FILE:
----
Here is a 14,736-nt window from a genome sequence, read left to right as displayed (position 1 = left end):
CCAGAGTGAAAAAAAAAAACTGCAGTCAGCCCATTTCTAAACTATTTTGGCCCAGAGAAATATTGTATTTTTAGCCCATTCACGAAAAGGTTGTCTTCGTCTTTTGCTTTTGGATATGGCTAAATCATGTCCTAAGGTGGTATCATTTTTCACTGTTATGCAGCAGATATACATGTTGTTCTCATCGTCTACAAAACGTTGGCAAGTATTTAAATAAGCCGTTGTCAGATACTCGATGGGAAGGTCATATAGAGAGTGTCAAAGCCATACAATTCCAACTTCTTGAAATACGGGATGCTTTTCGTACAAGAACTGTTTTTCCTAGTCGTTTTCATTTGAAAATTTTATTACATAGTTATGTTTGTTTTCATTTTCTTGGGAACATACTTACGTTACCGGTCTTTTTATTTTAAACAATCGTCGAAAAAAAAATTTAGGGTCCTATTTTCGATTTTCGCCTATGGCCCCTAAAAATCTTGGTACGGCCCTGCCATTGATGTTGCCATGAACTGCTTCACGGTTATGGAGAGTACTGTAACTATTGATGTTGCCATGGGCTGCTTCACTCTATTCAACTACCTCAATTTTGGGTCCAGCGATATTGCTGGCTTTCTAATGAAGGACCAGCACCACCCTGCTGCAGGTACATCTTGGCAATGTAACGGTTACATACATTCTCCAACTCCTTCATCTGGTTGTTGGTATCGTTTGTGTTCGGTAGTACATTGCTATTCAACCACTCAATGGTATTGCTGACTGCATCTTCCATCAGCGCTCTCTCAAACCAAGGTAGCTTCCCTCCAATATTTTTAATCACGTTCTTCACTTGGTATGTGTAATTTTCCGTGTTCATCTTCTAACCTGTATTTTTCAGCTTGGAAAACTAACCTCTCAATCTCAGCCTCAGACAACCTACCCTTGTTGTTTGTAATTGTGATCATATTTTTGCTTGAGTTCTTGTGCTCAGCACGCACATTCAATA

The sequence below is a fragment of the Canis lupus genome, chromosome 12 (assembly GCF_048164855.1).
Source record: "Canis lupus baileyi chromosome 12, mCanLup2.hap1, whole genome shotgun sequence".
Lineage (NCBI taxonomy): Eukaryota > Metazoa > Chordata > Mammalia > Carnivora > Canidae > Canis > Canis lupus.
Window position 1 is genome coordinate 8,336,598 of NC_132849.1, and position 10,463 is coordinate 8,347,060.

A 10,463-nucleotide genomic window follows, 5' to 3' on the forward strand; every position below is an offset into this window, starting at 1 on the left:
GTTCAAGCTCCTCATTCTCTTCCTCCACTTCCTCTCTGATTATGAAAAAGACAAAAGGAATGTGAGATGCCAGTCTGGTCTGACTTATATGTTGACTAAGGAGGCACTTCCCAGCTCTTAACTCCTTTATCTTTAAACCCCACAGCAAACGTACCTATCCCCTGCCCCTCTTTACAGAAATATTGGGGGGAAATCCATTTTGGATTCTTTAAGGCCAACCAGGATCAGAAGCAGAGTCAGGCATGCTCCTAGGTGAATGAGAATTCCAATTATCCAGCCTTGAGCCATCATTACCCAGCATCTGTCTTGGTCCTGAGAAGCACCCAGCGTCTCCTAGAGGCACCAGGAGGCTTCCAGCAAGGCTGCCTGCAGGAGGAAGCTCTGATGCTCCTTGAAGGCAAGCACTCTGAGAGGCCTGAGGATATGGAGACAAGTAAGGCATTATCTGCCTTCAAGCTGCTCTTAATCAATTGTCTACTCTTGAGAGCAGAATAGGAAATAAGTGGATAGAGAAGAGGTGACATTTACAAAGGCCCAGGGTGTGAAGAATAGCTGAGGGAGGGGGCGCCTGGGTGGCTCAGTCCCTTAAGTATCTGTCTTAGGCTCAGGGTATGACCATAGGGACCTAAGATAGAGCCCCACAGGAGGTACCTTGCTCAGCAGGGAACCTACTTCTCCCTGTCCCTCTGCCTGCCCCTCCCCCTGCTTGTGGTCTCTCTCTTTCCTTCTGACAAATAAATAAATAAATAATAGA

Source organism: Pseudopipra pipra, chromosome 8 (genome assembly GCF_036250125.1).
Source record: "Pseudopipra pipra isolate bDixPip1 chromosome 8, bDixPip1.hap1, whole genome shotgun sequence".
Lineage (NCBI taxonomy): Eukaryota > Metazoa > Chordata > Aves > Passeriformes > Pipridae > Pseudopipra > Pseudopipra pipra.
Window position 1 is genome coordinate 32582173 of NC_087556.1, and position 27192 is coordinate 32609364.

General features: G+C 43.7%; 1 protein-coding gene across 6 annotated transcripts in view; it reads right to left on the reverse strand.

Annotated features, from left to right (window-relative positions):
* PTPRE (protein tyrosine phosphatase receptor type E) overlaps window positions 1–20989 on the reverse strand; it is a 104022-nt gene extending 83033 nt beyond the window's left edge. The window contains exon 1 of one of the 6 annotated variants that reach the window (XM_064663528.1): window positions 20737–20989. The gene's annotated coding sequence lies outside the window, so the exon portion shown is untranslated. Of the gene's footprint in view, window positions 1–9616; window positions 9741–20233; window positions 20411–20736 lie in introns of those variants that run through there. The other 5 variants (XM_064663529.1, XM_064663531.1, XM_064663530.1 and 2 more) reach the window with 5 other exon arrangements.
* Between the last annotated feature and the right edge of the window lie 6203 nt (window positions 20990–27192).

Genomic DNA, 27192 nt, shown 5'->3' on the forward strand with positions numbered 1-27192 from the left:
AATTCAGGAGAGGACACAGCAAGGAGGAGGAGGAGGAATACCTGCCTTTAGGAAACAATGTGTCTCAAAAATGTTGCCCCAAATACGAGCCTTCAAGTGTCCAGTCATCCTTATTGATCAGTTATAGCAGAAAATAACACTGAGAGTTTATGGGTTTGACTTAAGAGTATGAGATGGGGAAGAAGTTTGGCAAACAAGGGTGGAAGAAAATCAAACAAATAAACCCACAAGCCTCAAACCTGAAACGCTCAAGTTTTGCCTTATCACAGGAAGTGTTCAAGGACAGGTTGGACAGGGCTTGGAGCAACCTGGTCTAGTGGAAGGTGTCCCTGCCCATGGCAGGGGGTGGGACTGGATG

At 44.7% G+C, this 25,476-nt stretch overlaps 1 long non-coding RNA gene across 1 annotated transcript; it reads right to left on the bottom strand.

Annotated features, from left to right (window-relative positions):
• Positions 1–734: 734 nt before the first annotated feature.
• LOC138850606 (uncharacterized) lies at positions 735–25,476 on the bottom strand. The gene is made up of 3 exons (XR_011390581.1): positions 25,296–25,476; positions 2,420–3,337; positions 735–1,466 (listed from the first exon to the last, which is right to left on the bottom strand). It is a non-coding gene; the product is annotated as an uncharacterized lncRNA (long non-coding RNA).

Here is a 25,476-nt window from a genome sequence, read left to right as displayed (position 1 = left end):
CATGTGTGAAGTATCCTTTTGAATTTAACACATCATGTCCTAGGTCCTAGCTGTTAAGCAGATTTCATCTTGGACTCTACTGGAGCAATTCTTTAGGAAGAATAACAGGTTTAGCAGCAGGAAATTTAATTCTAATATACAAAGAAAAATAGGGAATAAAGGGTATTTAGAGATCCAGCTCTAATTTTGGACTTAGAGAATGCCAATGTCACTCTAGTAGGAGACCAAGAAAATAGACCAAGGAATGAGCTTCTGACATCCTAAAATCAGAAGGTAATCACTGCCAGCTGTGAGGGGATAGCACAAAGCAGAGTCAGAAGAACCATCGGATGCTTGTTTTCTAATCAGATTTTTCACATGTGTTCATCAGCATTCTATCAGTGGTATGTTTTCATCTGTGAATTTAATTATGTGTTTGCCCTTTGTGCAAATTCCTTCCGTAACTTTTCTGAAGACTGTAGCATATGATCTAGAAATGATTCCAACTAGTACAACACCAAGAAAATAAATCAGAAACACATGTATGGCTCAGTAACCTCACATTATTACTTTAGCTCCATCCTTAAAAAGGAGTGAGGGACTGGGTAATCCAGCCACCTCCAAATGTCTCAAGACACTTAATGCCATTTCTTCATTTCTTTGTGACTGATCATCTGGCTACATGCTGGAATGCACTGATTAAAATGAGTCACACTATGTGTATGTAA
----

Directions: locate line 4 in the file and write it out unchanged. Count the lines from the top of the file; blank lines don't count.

Source record: "Canis lupus baileyi chromosome 12, mCanLup2.hap1, whole genome shotgun sequence".